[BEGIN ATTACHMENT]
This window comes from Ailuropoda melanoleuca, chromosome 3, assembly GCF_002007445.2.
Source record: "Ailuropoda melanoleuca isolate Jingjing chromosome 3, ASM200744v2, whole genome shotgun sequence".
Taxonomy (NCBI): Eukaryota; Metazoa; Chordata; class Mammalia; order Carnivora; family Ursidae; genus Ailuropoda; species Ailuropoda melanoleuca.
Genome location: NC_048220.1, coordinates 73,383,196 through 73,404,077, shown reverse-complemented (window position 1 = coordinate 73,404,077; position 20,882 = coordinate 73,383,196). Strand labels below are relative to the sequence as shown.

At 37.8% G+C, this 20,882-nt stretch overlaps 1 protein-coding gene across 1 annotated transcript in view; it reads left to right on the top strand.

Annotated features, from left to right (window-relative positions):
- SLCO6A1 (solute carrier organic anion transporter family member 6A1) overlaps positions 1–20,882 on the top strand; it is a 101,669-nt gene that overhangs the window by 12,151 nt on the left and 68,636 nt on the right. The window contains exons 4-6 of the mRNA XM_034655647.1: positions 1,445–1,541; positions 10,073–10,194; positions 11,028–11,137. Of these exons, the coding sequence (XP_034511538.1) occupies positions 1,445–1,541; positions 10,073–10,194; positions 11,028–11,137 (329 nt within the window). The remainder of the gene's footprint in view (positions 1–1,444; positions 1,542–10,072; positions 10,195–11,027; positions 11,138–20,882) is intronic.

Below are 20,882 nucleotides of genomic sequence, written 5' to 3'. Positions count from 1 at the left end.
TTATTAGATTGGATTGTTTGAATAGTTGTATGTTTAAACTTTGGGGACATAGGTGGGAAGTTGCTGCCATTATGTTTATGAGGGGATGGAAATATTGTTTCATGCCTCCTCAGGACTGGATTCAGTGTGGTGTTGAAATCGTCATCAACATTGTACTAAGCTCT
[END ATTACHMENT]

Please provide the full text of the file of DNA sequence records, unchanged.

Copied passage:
This window comes from Ailuropoda melanoleuca, chromosome 3, assembly GCF_002007445.2.
Source record: "Ailuropoda melanoleuca isolate Jingjing chromosome 3, ASM200744v2, whole genome shotgun sequence".
Taxonomy (NCBI): Eukaryota; Metazoa; Chordata; class Mammalia; order Carnivora; family Ursidae; genus Ailuropoda; species Ailuropoda melanoleuca.
Genome location: NC_048220.1, coordinates 73,383,196 through 73,404,077, shown reverse-complemented (window position 1 = coordinate 73,404,077; position 20,882 = coordinate 73,383,196). Strand labels below are relative to the sequence as shown.

At 37.8% G+C, this 20,882-nt stretch overlaps 1 protein-coding gene across 1 annotated transcript in view; it reads left to right on the top strand.

Annotated features, from left to right (window-relative positions):
- SLCO6A1 (solute carrier organic anion transporter family member 6A1) overlaps positions 1–20,882 on the top strand; it is a 101,669-nt gene that overhangs the window by 12,151 nt on the left and 68,636 nt on the right. The window contains exons 4-6 of the mRNA XM_034655647.1: positions 1,445–1,541; positions 10,073–10,194; positions 11,028–11,137. Of these exons, the coding sequence (XP_034511538.1) occupies positions 1,445–1,541; positions 10,073–10,194; positions 11,028–11,137 (329 nt within the window). The remainder of the gene's footprint in view (positions 1–1,444; positions 1,542–10,072; positions 10,195–11,027; positions 11,138–20,882) is intronic.

Below are 20,882 nucleotides of genomic sequence, written 5' to 3'. Positions count from 1 at the left end.
TTATTAGATTGGATTGTTTGAATAGTTGTATGTTTAAACTTTGGGGACATAGGTGGGAAGTTGCTGCCATTATGTTTATGAGGGGATGGAAATATTGTTTCATGCCTCCTCAGGACTGGATTCAGTGTGGTGTTGAAATCGTCATCAACATTGTACTAAGCTCT